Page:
If you have a new or vacant rental property, you may be eager to fill it and begin collecting rent as soon as possible. However, it is worth the extra time and effort to conduct your due diligence when screening and selecting tenants. A prospective tenant’s employment and income sources, rental history, credit history, and any relevant public records are all important factors to consider when deciding whether to accept or reject a rental application. Investing the resources to identify good tenants at the application stage can lead to significant benefits over time if you are able to rent to responsible tenants and retain them over the long term. However, it is also critical to ensure that you are in compliance with federal, state, and local anti-discrimination laws when evaluating prospective tenants.
One of the first steps in getting your property rented will be to find tenants, which sometimes happens through word-of-mouth, but often requires advertising the vacancy. In many areas the most effective means of publicizing your available rental property is through the Internet, and there are many websites, social media platforms, and apps you can use for this purpose. The most compelling advertisements usually feature clear photos, detailed information about the rental unit, and the basic terms of the tenancy. You can also enlist local real estate brokers and property management companies to help you in your tenant search, and sometimes tenants seeking rentals post ads themselves. Any time you show an available property to potential tenants, the rental unit as well as common areas and exterior spaces should be as clean and tidy as possible. You may also need to coordinate with current tenants to show a unit that will be available soon, meaning that you must give them adequate notice (usually at least a day or two) that you plan to have a showing.
As part of the screening process it is important to communicate to applicants what the basic rules and expectations surrounding the tenancy will be, such as rent, deposit, move-in date, length of the tenancy, occupancy limits, and pet policies. This can help all parties avoid wasting time if the rental is not a good fit.
Rental Applications and Documentation
All prospective tenants should complete a rental application and provide documentation reflecting their income sources, rental history, and references. It is also advisable to run a credit check on all applicants, and to review someone’s credit history in detail before renting to them. Applicants who have a high level of debt or who regularly fail to pay bills on time could be less likely to be financially reliable tenants. A tenant’s consent is not necessary for you to obtain a credit report, but having a written consent on file can potentially be useful in the future if you need to decide whether to pursue collections against a tenant who fails to pay rent.
Additionally, it is essential to verify a prospective tenant’s employment, and it is wise to require documentation of other sources of income such as Social Security or alimony if the applicant will be relying on them to pay rent. Another important step is contacting any current or past landlords, as well as any personal references listed on an application. Public records are a critical source of information as well, and can help you identify whether a prospective tenant has been evicted or has been the subject of a collections action for failure to pay rent.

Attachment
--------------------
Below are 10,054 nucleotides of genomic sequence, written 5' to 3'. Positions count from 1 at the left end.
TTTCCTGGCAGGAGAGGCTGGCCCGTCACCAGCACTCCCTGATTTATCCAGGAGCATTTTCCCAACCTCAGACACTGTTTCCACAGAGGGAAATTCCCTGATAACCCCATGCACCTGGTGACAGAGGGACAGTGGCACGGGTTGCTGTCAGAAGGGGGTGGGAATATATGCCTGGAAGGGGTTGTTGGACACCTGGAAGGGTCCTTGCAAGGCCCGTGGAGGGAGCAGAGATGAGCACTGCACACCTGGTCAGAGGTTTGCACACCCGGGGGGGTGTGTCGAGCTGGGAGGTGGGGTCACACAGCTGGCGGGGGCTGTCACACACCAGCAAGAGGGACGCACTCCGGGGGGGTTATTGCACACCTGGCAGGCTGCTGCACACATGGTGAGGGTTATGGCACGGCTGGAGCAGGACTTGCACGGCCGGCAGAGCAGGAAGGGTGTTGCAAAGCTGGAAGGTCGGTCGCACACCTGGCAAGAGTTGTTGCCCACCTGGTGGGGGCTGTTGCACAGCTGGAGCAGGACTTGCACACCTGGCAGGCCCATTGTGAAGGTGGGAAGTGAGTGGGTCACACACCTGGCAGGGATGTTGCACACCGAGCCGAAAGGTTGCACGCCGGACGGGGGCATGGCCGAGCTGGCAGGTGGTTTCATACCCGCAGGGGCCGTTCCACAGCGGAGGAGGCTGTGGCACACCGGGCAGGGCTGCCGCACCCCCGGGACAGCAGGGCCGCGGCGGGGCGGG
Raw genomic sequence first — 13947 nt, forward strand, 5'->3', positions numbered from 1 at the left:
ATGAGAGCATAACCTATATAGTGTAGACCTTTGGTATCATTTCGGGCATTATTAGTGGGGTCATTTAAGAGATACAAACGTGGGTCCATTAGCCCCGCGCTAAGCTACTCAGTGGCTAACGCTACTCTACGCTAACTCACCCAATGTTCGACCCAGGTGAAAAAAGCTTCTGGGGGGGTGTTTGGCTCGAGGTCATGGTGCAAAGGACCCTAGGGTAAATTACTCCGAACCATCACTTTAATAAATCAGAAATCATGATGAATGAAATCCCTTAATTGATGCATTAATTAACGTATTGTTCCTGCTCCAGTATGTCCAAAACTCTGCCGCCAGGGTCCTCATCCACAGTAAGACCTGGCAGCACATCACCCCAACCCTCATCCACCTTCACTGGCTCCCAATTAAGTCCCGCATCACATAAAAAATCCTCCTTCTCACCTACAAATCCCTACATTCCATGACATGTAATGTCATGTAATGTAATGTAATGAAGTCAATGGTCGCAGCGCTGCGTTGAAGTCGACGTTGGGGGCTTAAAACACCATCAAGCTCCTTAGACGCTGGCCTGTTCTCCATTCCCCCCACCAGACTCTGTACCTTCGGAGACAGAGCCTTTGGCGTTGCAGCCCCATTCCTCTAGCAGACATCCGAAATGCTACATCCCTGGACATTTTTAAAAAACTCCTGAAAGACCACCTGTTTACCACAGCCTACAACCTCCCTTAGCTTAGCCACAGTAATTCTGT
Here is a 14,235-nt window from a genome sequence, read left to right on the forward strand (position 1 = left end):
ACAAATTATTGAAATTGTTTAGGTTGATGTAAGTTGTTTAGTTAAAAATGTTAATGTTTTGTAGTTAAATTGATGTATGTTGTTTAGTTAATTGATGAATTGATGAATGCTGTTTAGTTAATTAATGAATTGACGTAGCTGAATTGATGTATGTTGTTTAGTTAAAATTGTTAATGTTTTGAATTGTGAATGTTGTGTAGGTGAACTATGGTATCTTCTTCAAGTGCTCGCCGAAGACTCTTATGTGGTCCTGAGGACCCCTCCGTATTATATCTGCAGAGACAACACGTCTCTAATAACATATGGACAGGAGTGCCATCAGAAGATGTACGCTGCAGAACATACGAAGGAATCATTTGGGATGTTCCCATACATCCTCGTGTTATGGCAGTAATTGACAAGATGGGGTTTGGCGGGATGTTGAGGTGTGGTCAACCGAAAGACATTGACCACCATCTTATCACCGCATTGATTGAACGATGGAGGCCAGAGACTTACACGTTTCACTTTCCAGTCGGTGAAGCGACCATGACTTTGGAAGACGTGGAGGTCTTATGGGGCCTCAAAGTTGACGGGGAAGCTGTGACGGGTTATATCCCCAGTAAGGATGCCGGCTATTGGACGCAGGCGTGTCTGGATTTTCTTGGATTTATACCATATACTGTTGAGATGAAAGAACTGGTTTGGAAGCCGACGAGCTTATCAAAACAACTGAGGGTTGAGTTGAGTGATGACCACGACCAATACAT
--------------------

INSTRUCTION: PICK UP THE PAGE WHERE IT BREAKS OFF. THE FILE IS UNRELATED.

Public records research can also reveal whether an applicant has any criminal history, though not all run-ins with the law should disqualify someone as a tenant. It is not considered permissible to reject an applicant simply because they have an arrest on their record. And even if an applicant was actually convicted of a crime, landlords must carefully consider the nature of the offense and as well as when when it occurred in determining whether it is relevant to what kind of tenant someone might be. Landlords who reject rental applications on the basis of criminal history alone are at greater risk of legal liability for violating anti-discrimination laws. It is important to have specific reasons for not renting to someone with a criminal record, such as that the type of offense at issue could somehow endanger other tenants. You must also be consistent in applying any criminal history policy you have to all applicants, and ensuring that denials made on this basis do not disproportionately affect people who belong to legally protected categories. It is important to keep detailed notes of your reasons for accepting or rejecting all applicants, particularly in the event that you need to demonstrate that you had a legitimate business reason rather than a discriminatory motive for denying a rental application.
Legal Protections Against Discrimination
The federal Fair Housing Act prohibits discrimination in housing based on race, color, national origin, religion, age, sex, disability, and familial status. State and local laws are often more expansive, and may include sexual orientation, gender identity, and marital status as protected groups. Under the Americans With Disabilities Act, as well as state laws, landlords must also provide reasonable accommodations to tenants, which can include renting to tenants who have service or emotional support animals. And while it is legal in most states to request proof of someone’s ability to work in the US as part of your tenant identity verification process, you cannot selectively inquire about immigration status; any requests of this nature must be applied equally to all applicants.